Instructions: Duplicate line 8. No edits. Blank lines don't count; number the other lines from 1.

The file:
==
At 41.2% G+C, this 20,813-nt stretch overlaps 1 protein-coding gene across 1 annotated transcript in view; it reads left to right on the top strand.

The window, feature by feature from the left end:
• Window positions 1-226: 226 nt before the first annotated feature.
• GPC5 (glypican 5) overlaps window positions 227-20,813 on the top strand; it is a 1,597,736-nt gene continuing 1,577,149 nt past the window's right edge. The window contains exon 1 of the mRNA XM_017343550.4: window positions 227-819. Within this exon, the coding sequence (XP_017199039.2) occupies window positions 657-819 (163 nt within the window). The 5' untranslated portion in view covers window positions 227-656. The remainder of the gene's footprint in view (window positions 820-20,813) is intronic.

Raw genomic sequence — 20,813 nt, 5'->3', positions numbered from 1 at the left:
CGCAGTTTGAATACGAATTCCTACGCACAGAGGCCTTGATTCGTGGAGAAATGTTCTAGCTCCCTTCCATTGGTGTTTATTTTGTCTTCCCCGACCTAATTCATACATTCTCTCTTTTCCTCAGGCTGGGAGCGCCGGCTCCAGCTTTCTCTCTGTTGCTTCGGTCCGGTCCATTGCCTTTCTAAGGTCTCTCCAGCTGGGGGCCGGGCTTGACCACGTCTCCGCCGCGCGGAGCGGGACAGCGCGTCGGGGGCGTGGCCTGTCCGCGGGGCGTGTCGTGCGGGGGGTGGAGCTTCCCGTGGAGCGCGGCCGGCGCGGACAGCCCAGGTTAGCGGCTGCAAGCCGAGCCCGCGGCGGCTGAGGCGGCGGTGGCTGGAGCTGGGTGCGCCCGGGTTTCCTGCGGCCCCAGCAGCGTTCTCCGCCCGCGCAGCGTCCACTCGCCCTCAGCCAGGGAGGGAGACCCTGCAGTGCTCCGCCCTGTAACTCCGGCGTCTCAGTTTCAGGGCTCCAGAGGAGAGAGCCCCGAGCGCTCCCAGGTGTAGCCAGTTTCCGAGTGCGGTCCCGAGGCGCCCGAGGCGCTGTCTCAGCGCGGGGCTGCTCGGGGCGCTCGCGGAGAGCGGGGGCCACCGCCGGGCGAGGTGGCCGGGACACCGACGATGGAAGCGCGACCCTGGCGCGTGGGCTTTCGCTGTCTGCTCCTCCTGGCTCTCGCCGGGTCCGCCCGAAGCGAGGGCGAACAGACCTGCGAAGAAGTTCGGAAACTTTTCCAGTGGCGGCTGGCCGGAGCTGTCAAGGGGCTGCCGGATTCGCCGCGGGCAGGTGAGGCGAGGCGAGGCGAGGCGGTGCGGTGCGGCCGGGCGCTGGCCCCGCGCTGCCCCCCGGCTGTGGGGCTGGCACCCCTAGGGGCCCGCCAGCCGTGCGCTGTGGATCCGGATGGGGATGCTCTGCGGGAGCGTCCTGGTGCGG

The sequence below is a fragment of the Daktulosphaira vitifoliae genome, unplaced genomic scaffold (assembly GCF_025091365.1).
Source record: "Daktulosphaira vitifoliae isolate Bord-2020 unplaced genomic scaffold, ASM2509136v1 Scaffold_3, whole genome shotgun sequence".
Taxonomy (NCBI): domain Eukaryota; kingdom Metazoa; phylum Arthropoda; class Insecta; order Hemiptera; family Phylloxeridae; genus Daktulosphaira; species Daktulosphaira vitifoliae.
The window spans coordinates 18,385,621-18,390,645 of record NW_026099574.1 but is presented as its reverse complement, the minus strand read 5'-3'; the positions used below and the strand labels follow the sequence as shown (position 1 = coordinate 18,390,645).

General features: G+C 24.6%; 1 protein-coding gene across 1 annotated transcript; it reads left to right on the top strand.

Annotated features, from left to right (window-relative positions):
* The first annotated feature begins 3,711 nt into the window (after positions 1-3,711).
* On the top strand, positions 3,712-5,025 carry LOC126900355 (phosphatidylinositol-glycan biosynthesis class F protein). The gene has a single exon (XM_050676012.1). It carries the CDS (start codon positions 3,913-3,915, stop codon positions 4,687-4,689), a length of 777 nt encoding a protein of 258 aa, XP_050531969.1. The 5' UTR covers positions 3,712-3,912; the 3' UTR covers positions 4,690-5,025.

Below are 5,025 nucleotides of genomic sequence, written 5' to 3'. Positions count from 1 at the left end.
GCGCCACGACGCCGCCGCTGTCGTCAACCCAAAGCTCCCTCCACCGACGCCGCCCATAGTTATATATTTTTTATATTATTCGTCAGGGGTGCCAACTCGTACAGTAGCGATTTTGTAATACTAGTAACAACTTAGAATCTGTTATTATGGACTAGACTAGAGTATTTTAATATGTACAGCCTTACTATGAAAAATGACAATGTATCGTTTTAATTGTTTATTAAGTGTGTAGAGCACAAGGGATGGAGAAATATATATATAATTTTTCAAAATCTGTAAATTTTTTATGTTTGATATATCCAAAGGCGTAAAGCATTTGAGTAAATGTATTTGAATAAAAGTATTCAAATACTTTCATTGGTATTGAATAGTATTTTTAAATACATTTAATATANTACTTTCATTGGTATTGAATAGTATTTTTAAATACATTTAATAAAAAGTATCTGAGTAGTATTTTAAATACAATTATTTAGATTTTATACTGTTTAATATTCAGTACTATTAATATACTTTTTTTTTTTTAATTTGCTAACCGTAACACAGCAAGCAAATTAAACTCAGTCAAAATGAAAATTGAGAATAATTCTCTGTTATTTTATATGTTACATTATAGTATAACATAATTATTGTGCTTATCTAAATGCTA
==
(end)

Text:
Source record: "Daktulosphaira vitifoliae isolate Bord-2020 unplaced genomic scaffold, ASM2509136v1 Scaffold_3, whole genome shotgun sequence".